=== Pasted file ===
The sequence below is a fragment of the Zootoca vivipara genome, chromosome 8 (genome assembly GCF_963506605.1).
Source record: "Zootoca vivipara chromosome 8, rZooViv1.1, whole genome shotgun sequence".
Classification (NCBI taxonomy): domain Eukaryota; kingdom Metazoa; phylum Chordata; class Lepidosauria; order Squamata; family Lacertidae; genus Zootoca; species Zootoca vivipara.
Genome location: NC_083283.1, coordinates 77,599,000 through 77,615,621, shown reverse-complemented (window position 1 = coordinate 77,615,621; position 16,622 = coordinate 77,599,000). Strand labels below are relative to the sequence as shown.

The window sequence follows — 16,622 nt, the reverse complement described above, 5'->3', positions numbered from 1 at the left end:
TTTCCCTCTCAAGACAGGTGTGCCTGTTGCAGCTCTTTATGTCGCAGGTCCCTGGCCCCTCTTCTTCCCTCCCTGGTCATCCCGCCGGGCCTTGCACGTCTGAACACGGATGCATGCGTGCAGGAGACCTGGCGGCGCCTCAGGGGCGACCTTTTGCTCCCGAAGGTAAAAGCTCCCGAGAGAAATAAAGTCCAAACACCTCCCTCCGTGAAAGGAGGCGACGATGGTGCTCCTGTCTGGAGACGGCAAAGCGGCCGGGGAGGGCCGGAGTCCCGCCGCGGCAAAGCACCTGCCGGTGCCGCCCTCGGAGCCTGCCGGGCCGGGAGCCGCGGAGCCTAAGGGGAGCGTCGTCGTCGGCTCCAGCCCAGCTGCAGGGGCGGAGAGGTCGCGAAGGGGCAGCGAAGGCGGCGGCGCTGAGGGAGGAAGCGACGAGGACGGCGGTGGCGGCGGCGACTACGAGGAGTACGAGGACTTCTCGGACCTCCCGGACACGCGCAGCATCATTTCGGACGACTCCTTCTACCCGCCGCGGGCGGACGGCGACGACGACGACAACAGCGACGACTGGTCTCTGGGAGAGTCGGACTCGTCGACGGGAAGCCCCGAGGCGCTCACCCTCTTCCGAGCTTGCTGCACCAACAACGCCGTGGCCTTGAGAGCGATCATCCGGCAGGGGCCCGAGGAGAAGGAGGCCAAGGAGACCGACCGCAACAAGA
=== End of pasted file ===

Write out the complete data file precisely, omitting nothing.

The sequence below is a fragment of the Zootoca vivipara genome, chromosome 8 (genome assembly GCF_963506605.1).
Source record: "Zootoca vivipara chromosome 8, rZooViv1.1, whole genome shotgun sequence".
Classification (NCBI taxonomy): domain Eukaryota; kingdom Metazoa; phylum Chordata; class Lepidosauria; order Squamata; family Lacertidae; genus Zootoca; species Zootoca vivipara.
Genome location: NC_083283.1, coordinates 77,599,000 through 77,615,621, shown reverse-complemented (window position 1 = coordinate 77,615,621; position 16,622 = coordinate 77,599,000). Strand labels below are relative to the sequence as shown.

The window sequence follows — 16,622 nt, the reverse complement described above, 5'->3', positions numbered from 1 at the left end:
TTTCCCTCTCAAGACAGGTGTGCCTGTTGCAGCTCTTTATGTCGCAGGTCCCTGGCCCCTCTTCTTCCCTCCCTGGTCATCCCGCCGGGCCTTGCACGTCTGAACACGGATGCATGCGTGCAGGAGACCTGGCGGCGCCTCAGGGGCGACCTTTTGCTCCCGAAGGTAAAAGCTCCCGAGAGAAATAAAGTCCAAACACCTCCCTCCGTGAAAGGAGGCGACGATGGTGCTCCTGTCTGGAGACGGCAAAGCGGCCGGGGAGGGCCGGAGTCCCGCCGCGGCAAAGCACCTGCCGGTGCCGCCCTCGGAGCCTGCCGGGCCGGGAGCCGCGGAGCCTAAGGGGAGCGTCGTCGTCGGCTCCAGCCCAGCTGCAGGGGCGGAGAGGTCGCGAAGGGGCAGCGAAGGCGGCGGCGCTGAGGGAGGAAGCGACGAGGACGGCGGTGGCGGCGGCGACTACGAGGAGTACGAGGACTTCTCGGACCTCCCGGACACGCGCAGCATCATTTCGGACGACTCCTTCTACCCGCCGCGGGCGGACGGCGACGACGACGACAACAGCGACGACTGGTCTCTGGGAGAGTCGGACTCGTCGACGGGAAGCCCCGAGGCGCTCACCCTCTTCCGAGCTTGCTGCACCAACAACGCCGTGGCCTTGAGAGCGATCATCCGGCAGGGGCCCGAGGAGAAGGAGGCCAAGGAGACCGACCGCAACAAGA